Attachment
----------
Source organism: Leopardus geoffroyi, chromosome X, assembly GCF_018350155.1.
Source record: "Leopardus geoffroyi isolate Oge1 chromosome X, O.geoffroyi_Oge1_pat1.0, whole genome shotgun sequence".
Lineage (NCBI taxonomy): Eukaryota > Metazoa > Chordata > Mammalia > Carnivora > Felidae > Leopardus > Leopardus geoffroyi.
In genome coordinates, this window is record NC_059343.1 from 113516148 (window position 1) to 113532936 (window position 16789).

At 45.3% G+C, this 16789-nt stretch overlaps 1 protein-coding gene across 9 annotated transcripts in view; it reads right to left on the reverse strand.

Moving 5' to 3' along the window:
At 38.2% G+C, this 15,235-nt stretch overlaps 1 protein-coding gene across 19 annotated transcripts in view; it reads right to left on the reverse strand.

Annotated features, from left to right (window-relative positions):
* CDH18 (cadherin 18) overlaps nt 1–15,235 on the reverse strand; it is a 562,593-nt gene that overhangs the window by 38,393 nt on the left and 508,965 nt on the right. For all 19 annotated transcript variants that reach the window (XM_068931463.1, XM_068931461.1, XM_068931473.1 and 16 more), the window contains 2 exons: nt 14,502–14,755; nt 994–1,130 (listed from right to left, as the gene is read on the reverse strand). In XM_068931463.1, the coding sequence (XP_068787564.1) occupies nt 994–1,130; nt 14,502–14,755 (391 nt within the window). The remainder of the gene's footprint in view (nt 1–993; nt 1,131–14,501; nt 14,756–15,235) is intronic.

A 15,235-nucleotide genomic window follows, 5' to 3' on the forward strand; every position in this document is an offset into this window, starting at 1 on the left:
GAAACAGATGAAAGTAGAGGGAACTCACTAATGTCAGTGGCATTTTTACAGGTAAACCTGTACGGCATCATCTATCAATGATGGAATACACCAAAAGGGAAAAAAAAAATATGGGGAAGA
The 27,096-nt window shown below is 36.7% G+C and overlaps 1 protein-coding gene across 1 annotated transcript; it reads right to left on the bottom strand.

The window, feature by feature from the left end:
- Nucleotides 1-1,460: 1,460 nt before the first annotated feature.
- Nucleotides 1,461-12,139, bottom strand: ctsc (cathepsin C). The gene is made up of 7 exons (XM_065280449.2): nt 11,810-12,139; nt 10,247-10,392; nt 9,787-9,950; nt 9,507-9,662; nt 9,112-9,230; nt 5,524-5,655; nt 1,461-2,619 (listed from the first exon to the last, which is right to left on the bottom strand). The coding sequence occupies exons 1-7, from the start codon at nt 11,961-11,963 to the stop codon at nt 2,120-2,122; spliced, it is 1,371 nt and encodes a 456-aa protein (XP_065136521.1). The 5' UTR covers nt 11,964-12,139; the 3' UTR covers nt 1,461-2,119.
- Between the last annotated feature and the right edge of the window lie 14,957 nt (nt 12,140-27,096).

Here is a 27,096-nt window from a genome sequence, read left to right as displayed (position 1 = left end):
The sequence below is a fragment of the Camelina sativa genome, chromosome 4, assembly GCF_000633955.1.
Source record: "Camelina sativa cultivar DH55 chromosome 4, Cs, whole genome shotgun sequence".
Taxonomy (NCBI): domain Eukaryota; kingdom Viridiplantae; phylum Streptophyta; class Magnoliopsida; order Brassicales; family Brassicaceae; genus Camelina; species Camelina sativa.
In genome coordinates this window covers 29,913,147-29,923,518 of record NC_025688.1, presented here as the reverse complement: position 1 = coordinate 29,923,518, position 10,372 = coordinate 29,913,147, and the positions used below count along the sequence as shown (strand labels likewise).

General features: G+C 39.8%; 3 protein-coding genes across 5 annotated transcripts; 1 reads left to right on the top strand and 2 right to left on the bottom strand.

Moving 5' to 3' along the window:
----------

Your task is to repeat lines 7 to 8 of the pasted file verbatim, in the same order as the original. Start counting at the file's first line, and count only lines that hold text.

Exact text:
At 38.2% G+C, this 15,235-nt stretch overlaps 1 protein-coding gene across 19 annotated transcripts in view; it reads right to left on the reverse strand.

Annotated features, from left to right (window-relative positions):